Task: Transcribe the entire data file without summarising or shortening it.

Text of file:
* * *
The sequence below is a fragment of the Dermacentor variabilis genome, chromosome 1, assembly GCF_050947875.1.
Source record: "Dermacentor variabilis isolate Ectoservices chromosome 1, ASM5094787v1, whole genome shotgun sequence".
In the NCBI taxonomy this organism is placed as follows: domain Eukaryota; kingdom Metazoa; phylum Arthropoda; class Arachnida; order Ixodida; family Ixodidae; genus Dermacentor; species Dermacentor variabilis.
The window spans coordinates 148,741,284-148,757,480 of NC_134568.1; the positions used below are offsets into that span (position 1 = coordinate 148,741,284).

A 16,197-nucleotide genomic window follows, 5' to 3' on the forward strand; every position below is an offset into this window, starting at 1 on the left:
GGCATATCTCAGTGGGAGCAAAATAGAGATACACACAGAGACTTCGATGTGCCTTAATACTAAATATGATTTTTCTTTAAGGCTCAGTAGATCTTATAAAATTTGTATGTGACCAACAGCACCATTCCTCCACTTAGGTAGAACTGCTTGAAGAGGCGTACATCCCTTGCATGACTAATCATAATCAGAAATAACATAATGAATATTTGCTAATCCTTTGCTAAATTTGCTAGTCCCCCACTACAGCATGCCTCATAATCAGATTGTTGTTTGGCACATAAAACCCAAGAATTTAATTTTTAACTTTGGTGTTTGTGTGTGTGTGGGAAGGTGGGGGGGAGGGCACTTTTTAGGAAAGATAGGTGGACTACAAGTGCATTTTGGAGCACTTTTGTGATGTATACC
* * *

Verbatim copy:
The sequence below is a fragment of the Dermacentor variabilis genome, chromosome 1, assembly GCF_050947875.1.
Source record: "Dermacentor variabilis isolate Ectoservices chromosome 1, ASM5094787v1, whole genome shotgun sequence".
In the NCBI taxonomy this organism is placed as follows: domain Eukaryota; kingdom Metazoa; phylum Arthropoda; class Arachnida; order Ixodida; family Ixodidae; genus Dermacentor; species Dermacentor variabilis.
The window spans coordinates 148,741,284-148,757,480 of NC_134568.1; the positions used below are offsets into that span (position 1 = coordinate 148,741,284).

A 16,197-nucleotide genomic window follows, 5' to 3' on the forward strand; every position below is an offset into this window, starting at 1 on the left:
GGCATATCTCAGTGGGAGCAAAATAGAGATACACACAGAGACTTCGATGTGCCTTAATACTAAATATGATTTTTCTTTAAGGCTCAGTAGATCTTATAAAATTTGTATGTGACCAACAGCACCATTCCTCCACTTAGGTAGAACTGCTTGAAGAGGCGTACATCCCTTGCATGACTAATCATAATCAGAAATAACATAATGAATATTTGCTAATCCTTTGCTAAATTTGCTAGTCCCCCACTACAGCATGCCTCATAATCAGATTGTTGTTTGGCACATAAAACCCAAGAATTTAATTTTTAACTTTGGTGTTTGTGTGTGTGTGGGAAGGTGGGGGGGAGGGCACTTTTTAGGAAAGATAGGTGGACTACAAGTGCATTTTGGAGCACTTTTGTGATGTATACC